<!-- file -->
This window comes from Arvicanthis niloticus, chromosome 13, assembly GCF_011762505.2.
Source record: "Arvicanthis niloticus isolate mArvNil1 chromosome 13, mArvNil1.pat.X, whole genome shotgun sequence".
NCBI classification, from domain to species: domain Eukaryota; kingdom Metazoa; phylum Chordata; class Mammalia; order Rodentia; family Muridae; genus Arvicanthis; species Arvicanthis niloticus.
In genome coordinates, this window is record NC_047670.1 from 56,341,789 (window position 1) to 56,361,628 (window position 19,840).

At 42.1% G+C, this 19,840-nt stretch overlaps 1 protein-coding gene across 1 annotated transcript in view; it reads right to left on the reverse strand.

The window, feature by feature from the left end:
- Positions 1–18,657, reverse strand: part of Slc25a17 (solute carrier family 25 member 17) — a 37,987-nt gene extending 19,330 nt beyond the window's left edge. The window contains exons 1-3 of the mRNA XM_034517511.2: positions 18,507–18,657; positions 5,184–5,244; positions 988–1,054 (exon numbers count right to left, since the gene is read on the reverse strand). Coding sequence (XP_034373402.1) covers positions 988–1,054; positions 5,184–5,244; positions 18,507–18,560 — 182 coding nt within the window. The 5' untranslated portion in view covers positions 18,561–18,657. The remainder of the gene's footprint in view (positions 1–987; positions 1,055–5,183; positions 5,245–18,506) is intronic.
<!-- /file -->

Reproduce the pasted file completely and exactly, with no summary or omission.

This window comes from Arvicanthis niloticus, chromosome 13, assembly GCF_011762505.2.
Source record: "Arvicanthis niloticus isolate mArvNil1 chromosome 13, mArvNil1.pat.X, whole genome shotgun sequence".
NCBI classification, from domain to species: domain Eukaryota; kingdom Metazoa; phylum Chordata; class Mammalia; order Rodentia; family Muridae; genus Arvicanthis; species Arvicanthis niloticus.
In genome coordinates, this window is record NC_047670.1 from 56,341,789 (window position 1) to 56,361,628 (window position 19,840).

At 42.1% G+C, this 19,840-nt stretch overlaps 1 protein-coding gene across 1 annotated transcript in view; it reads right to left on the reverse strand.

The window, feature by feature from the left end:
- Positions 1–18,657, reverse strand: part of Slc25a17 (solute carrier family 25 member 17) — a 37,987-nt gene extending 19,330 nt beyond the window's left edge. The window contains exons 1-3 of the mRNA XM_034517511.2: positions 18,507–18,657; positions 5,184–5,244; positions 988–1,054 (exon numbers count right to left, since the gene is read on the reverse strand). Coding sequence (XP_034373402.1) covers positions 988–1,054; positions 5,184–5,244; positions 18,507–18,560 — 182 coding nt within the window. The 5' untranslated portion in view covers positions 18,561–18,657. The remainder of the gene's footprint in view (positions 1–987; positions 1,055–5,183; positions 5,245–18,506) is intronic.